Endometriosis UK Information Day
I recently attended Endometriosis Information Day, an event held by Endometriosis UK. When I saw they were running this I snapped up the opportunity straight away and booked myself a ticket. If you’ve read any of my previous posts, you’ll know that I underwent a laparoscopy in December which revealed endometriosis. It’s taken me a while to get my head around it and what it means. Until this point, I had thought it was all IBS, due to a number symptoms overlapping. Needless to say, the diagnosis explained a lot.
I don’t think I’ll ever get to the bottom of whether I’ve got IBS (pun not intended!) and endometriosis or whether I’ve got endometriosis which in turn causes IBS. But I’ve come to accept this. I know there’s no point in searching for answers I simply won’t find. Instead, I’m determined to manage the two!
An information day like this was the perfect opportunity to learn more about endometriosis and answer some of the questions buzzing around in my head.
Did you know..?
Here’s some of the key things I picked up – some of which I knew, others which surprised me!
Please note that the below is based on information I picked up during the event – I’m not medically-trained and it’s not intended as advice.
1.Endometriosis can grow in a number of areas around the female reproductive organs, but there have also been reports in other parts of the body and even reports of men with the condition
2.About 10% of the UK population currently suffers with endometriosis – that equates to 1 in 10 women
3.In the majority of cases (roughly 90%), endometriosis is superficial (less than 5mm in depth), while the remaining cases are deep (more than 5mm in depth) – superficial/deep is one of the simpler ways of classifying the condition
4.No-one knows what causes endometriosis but there are a number of theories including: retrograde menstruation, genetics, environmental toxins, metaplasia, being born with it, seeding due to an operation and as a result of spreading through the bloodstream or lymphatics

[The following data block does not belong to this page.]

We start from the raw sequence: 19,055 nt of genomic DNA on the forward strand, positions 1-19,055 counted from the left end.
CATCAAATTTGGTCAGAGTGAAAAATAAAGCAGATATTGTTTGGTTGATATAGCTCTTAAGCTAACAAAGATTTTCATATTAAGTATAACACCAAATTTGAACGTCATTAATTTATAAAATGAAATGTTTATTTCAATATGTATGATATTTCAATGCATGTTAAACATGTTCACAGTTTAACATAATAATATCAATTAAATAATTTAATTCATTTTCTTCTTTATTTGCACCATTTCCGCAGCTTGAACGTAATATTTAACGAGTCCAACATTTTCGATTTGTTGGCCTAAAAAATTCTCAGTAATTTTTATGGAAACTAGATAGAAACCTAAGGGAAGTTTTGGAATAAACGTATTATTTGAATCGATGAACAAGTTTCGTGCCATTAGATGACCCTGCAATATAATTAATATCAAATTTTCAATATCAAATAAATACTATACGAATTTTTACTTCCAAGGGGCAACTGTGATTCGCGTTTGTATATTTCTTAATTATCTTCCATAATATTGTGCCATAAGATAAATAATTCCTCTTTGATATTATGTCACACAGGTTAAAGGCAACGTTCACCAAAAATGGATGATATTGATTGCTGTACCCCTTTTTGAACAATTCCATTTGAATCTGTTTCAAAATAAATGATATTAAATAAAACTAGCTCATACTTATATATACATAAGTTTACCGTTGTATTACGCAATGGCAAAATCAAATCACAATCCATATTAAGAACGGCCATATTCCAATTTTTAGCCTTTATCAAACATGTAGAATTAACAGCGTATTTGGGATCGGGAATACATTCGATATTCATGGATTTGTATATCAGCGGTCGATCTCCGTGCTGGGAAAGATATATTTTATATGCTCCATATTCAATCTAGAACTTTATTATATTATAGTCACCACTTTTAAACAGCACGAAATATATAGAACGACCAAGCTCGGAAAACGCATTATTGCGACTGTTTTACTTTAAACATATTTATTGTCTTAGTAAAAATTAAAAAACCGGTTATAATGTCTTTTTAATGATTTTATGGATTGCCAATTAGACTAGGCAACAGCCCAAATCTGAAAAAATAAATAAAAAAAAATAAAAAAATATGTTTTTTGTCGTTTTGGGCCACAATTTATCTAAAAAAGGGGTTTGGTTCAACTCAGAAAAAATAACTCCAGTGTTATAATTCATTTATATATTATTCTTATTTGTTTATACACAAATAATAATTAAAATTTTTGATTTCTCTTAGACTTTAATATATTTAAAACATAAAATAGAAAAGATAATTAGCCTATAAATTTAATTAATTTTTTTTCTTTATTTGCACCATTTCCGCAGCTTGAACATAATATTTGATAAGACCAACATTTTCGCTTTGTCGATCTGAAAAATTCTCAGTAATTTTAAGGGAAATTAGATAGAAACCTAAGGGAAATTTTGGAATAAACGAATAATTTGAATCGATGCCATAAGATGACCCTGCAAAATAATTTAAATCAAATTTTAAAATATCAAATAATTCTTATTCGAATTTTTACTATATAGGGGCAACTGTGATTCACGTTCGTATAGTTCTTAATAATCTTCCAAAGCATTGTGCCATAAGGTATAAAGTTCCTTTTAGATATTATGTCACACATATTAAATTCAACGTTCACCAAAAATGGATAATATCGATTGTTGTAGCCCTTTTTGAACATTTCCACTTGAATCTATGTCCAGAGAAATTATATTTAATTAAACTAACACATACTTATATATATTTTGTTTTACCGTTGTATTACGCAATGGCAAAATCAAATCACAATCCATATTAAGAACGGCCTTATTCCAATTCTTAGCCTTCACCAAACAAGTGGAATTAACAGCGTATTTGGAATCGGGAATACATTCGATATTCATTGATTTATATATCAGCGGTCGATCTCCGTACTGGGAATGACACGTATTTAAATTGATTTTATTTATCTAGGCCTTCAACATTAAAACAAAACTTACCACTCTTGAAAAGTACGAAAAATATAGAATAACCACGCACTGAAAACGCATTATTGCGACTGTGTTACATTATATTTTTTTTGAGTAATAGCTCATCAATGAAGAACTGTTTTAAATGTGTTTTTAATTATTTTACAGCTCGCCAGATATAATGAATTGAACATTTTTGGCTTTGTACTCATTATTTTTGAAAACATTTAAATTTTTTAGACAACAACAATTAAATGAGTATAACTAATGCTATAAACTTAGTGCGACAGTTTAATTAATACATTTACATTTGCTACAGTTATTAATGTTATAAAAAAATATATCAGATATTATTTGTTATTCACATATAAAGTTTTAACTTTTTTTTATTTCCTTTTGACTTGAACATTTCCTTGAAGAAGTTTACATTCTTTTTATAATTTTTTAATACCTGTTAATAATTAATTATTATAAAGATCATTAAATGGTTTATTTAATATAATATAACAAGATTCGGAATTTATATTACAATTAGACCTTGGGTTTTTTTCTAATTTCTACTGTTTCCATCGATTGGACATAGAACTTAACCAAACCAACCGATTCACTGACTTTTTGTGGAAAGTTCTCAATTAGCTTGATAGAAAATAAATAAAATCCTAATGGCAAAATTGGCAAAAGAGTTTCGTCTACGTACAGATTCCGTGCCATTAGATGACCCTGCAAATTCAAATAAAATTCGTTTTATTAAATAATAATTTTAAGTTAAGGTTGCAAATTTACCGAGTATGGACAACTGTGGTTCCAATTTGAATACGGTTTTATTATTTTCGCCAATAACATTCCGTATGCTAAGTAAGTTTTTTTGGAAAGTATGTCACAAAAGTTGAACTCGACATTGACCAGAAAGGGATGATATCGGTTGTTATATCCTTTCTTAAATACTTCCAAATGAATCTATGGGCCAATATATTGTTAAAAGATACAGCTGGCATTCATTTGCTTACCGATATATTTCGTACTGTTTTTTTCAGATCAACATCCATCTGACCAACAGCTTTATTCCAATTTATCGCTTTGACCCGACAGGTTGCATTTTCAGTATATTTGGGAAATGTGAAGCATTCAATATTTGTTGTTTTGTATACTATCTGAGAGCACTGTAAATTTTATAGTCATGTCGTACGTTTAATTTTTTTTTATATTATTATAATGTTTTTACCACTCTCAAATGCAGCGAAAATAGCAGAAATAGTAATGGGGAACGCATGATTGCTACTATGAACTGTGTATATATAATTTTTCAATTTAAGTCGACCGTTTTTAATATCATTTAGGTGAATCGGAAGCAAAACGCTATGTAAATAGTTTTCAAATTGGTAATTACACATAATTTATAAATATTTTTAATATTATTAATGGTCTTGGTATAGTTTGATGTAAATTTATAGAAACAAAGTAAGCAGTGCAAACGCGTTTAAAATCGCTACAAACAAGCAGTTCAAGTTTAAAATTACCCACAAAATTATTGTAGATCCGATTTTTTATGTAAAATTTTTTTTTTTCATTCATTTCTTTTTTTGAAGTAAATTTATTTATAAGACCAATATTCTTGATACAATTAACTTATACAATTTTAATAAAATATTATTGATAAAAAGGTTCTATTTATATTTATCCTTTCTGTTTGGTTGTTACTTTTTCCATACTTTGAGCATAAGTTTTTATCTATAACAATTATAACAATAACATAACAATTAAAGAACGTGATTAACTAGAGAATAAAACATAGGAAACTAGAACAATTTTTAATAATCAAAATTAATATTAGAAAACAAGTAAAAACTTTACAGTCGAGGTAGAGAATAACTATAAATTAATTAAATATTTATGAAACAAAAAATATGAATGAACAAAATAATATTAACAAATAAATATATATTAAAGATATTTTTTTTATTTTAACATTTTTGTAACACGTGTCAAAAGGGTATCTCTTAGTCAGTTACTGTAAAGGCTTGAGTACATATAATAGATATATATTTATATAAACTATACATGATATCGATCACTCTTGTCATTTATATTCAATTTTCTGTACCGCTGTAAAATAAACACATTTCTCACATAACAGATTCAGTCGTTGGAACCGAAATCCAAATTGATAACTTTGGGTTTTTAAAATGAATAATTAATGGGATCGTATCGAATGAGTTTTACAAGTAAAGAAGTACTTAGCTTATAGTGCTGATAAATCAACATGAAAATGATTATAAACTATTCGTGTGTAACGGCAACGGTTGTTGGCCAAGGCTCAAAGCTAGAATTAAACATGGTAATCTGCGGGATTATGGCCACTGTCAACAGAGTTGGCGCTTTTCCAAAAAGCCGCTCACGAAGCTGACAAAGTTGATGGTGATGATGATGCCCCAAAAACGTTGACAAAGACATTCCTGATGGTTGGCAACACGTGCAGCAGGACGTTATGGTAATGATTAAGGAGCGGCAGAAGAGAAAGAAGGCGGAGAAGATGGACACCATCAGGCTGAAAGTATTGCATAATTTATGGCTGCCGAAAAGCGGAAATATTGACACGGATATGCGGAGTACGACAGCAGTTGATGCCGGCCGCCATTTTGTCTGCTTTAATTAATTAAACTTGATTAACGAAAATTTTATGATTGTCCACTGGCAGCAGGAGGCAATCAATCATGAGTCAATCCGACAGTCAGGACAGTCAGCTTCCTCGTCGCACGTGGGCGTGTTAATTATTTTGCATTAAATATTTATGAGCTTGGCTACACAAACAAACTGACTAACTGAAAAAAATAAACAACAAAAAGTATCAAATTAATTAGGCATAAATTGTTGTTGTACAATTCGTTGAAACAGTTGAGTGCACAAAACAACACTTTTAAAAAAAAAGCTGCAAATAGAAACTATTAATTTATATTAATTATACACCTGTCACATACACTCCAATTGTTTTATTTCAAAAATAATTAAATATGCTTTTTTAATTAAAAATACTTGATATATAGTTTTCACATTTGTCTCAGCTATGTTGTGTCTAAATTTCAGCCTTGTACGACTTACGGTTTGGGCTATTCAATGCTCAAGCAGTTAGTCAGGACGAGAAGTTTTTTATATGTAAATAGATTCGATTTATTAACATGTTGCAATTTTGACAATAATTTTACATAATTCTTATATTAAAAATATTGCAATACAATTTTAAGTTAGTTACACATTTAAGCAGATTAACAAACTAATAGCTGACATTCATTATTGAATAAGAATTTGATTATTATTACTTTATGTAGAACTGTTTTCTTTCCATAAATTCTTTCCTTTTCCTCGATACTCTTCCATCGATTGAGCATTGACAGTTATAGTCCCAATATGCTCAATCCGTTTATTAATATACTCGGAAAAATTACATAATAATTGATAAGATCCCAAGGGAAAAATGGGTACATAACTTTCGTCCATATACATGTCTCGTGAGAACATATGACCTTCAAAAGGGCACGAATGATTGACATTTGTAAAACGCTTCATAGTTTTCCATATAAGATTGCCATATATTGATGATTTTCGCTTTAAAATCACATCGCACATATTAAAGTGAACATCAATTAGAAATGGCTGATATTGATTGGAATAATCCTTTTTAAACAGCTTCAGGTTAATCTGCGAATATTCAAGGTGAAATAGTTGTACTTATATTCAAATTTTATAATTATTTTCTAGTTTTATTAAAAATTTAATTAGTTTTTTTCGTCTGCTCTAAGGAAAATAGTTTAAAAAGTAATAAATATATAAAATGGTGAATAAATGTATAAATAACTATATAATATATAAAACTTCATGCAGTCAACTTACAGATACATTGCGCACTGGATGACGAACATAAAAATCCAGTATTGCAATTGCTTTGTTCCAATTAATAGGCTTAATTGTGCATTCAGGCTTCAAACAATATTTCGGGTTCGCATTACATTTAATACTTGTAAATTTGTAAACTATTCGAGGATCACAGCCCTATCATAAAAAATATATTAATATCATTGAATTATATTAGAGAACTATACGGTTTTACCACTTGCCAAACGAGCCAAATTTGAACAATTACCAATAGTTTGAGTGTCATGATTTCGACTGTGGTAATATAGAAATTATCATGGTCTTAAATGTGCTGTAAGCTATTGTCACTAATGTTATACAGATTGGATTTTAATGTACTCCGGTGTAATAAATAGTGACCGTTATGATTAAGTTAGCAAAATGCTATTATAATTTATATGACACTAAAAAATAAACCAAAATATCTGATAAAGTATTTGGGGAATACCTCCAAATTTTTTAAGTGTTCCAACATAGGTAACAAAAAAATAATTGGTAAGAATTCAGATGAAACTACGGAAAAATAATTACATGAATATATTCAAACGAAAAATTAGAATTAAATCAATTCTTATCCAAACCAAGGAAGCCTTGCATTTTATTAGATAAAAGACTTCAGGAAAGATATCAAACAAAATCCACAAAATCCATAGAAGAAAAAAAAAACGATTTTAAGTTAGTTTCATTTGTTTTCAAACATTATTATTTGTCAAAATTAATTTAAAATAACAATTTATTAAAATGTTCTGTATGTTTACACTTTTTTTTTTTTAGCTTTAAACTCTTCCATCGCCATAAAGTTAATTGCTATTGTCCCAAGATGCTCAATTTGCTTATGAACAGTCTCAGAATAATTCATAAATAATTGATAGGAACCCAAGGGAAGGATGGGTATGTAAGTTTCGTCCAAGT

5.There’s a real issue with the length of time it takes to diagnose – on average 7.5 years from seeing a doctor about symptoms to diagnosis (Endometriosis UK)
6.Misdiagnosis is common – IBS being top – due to a similarity in symptoms
7.Endometriosis is diagnosed via a laparoscopy
8.When diagnosed, the endometriosis is cut or lasered away (excision/ablation)
9.Endometriosis can come back following surgery to remove it
10.Endometriosis is a chronic condition and can have a significant impact on quality of life – that’s why it’s so important to build awareness of the condition – something which Endometriosis UK has been working hard to do for the last 30 years
11.Physical symptoms vary from person to person, but may include: chronic pelvic pain, abdominal cramps/back pain, leg pain, menstrual cramps, painful bowel movements, painful urination, abnormal/heavy bleeding, painful sex, fatigue/lethargy, weight gain/loss and difficulties getting pregnant – I can relate to at least 7 of these…
12.The emotional impact of living with the condition – feelings of isolation, shame, anger, loss of control, negative body image, etc. – can lead to relationship difficulties, a decrease in social activities and problems at work. This can easily become a vicious cycle, affecting all areas of the individual’s life
13.Treatment includes non-hormonal methods – taking painkillers – although this tends to have a limited effect
14.Hormonal treatments include: the pill, Mirena coil, monthly injections and medication which essentially ‘switches off’ the ovaries temporarily. Visanne is another hormonal treatment although this is not yet available for prescription in the UK.
15.All hormonal treatments have their side effects and while some may reduce some of the symptoms, they are unlikely to eradicate them all meaning that many are living with constant pain – cue emotional impacts… (Look out for a future post about pain management tips that I picked up from the day)
Many are suffering with endometriosis and yet there is still so much unknown about it. This has to change! The good news – it’s certainly heading in the right direction 😊 I left the day feeling uplifted after hearing from health professionals dedicated to helping those with endometriosis, as well as meeting so many inspirational women (and their partners – brilliant to see so much support there!) living with the condition.
Did you go to the Information Day? If not, I can highly recommend attending one in the future!